A forest fire burned through the mountain in 1996. The scar is still visible, not a hideous scab or wound, but a bright green arc that, now twenty years later, is thriving. The roses, like the shrubby oaks, benefit from the sunlight that had been denied to them by the massive canopies of ponderosa, spruce and fir. The wildlife that feeds on them, like the elk and bear, are also thriving. Pema and I have frequently stood over a fat plop of bear scat, sensing the telltale signs, and aromas, of acorns and rose hips.

 

“Dad, do you remember…I think this is it,” Pema said, glancing over the antler on her shoulder. She stopped and thrust her hand out, waving to indicate an approximate area near the path. “Yeah,” I answered, “it was somewhere around here.” The year before, on our way down the mountain with a healthy load of petals, a rock on the side of the path happened to catch my eye. New Mexico is full of rocks. I have enough of them. So, most of the time I ignore such impulses. But for whatever reason I stopped and picked it up. To my amazement, it turned out to be a fossilized shell, unlike any I had ever seen before. I was stupefied.

 

Never had I found a fossil on this mountain, nor heard of anyone who had. We find them in shale deposits elsewhere in New Mexico, but this was strange and beguiling, a fabulous blue-orange with fine details of the clasp and growth rings. And it was large, about the size of an apricot, with mysterious hexagonal holes resembling a beehive. The find was so remarkable that I remain convinced that the shell was either dropped by someone who bought it at a gem and mineral store or a flat-out miracle. The antler in Pema’s hands, now a year later on yet another Fathers Day, was not so out of place, but it was still remarkable.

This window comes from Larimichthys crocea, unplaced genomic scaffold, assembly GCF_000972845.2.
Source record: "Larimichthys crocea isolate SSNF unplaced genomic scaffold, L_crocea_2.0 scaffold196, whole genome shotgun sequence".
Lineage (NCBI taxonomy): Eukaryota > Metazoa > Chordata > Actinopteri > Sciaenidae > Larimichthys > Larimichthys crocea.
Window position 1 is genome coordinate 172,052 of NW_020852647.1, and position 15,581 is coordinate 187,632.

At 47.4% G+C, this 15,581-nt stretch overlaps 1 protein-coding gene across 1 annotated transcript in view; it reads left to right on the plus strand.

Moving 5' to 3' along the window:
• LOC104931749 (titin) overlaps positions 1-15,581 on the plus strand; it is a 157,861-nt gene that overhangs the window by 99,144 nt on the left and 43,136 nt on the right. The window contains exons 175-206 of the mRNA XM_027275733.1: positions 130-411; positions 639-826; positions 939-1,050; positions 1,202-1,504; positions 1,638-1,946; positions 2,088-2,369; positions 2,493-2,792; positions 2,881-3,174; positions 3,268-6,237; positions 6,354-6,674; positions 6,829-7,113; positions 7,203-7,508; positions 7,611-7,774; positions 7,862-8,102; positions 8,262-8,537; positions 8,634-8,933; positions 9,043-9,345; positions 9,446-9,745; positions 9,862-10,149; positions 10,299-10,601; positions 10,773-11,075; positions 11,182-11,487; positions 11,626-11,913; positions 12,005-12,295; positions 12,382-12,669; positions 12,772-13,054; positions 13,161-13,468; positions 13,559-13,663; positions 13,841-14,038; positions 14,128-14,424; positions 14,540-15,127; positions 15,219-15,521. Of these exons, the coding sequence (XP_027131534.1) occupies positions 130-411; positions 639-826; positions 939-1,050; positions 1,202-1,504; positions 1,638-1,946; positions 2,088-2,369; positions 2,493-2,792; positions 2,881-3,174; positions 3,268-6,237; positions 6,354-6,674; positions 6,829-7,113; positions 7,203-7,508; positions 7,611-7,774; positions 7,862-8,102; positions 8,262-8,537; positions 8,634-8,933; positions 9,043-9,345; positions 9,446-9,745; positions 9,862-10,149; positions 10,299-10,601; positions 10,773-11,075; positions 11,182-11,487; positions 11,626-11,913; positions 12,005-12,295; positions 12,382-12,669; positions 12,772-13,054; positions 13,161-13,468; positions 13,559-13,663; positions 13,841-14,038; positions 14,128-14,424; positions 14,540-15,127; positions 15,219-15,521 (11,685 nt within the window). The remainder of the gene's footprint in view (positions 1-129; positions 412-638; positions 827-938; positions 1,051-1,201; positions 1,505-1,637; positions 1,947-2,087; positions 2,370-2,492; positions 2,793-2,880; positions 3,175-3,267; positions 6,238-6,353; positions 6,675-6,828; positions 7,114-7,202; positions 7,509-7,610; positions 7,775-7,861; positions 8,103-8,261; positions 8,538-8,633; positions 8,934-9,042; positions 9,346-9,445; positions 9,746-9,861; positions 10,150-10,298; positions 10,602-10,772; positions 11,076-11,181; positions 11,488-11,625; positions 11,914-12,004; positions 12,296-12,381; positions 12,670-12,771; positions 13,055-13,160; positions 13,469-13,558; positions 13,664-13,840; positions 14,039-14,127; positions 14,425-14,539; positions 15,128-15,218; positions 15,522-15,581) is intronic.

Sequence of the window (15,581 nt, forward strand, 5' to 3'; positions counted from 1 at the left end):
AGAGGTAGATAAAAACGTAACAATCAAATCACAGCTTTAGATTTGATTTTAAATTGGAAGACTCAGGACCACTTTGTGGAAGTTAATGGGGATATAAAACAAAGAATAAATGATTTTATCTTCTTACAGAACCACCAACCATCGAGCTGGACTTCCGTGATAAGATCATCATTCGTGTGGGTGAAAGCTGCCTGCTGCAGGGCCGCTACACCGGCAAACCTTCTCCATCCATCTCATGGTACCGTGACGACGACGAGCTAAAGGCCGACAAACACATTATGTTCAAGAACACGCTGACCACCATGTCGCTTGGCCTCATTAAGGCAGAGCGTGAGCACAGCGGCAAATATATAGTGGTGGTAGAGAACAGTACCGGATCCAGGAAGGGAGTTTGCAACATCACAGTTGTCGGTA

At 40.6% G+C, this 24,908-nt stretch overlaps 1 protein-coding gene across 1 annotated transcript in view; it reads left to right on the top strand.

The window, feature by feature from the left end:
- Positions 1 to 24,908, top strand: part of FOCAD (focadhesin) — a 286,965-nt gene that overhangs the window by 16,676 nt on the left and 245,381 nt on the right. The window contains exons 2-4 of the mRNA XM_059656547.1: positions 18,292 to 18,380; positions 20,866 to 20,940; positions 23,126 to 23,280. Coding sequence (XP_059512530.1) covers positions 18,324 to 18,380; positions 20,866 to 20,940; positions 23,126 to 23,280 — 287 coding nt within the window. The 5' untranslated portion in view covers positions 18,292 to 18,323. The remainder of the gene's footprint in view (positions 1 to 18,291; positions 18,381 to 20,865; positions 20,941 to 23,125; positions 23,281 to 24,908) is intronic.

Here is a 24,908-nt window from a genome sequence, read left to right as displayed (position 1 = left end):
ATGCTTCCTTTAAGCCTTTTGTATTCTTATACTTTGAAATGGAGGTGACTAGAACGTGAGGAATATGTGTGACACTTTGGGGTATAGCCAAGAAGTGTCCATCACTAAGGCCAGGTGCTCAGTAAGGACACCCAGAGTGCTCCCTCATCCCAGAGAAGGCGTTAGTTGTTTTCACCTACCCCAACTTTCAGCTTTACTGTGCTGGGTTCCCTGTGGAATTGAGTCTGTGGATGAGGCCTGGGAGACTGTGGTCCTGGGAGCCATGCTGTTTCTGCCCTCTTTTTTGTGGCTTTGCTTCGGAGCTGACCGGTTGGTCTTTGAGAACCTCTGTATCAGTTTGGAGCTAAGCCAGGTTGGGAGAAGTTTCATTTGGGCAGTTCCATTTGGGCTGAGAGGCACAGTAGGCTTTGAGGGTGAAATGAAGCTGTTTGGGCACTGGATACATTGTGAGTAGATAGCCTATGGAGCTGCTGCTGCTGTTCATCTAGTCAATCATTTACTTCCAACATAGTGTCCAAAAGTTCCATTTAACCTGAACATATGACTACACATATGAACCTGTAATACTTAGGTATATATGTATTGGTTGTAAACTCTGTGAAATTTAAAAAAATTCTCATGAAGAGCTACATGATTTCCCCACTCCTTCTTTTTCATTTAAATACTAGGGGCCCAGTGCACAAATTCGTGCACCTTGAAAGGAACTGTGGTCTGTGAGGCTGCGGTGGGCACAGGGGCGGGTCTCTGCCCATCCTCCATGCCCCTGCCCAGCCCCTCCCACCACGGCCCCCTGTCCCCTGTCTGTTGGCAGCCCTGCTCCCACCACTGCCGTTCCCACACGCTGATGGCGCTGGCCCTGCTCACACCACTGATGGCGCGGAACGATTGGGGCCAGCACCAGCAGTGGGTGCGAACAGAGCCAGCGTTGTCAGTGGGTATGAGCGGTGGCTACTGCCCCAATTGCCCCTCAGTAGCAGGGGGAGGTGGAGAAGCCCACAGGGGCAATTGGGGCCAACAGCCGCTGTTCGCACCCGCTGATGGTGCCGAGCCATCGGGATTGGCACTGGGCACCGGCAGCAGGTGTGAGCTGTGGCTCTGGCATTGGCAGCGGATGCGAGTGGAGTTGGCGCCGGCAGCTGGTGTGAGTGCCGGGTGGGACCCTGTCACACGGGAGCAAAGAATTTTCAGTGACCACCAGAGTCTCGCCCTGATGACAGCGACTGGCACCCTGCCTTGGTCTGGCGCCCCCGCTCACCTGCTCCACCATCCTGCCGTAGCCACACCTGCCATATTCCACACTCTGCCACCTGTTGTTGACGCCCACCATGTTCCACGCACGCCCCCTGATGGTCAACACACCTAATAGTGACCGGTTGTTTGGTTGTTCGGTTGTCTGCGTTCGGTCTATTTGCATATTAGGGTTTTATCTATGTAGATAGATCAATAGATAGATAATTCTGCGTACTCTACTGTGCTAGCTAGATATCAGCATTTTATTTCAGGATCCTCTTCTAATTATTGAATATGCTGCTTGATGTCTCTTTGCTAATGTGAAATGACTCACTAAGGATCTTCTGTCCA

After a few more twists and bends, we reached the sloping hillside of mountain roses. As expected, we had missed their flush. The plants were filled with swelling green hips, occasionally dusted with dry pink petals. “I’ll bet we find one,” I said, meaning one fresh bloom, one tiny embrace of that familiar wild scent. But I was content even if we didn’t.

 

We followed the trail up, passing bush after bush of thickly fruited roses. One year, I gathered enough hips from a different hillside and put up two gallons of rose hip jam. It made no visible dent in the mountain-sized supply.

 

“Dad, can we go down there?” Pema asked, pointing to a grove of aspens a little way down the slope. As yet, we were still above the canopy, the wind playing in the leaves, along with a spattering of rain descending from the high ridges. Hell yes, I thought. Below, hidden from eyesight, we could hear the river gurgling.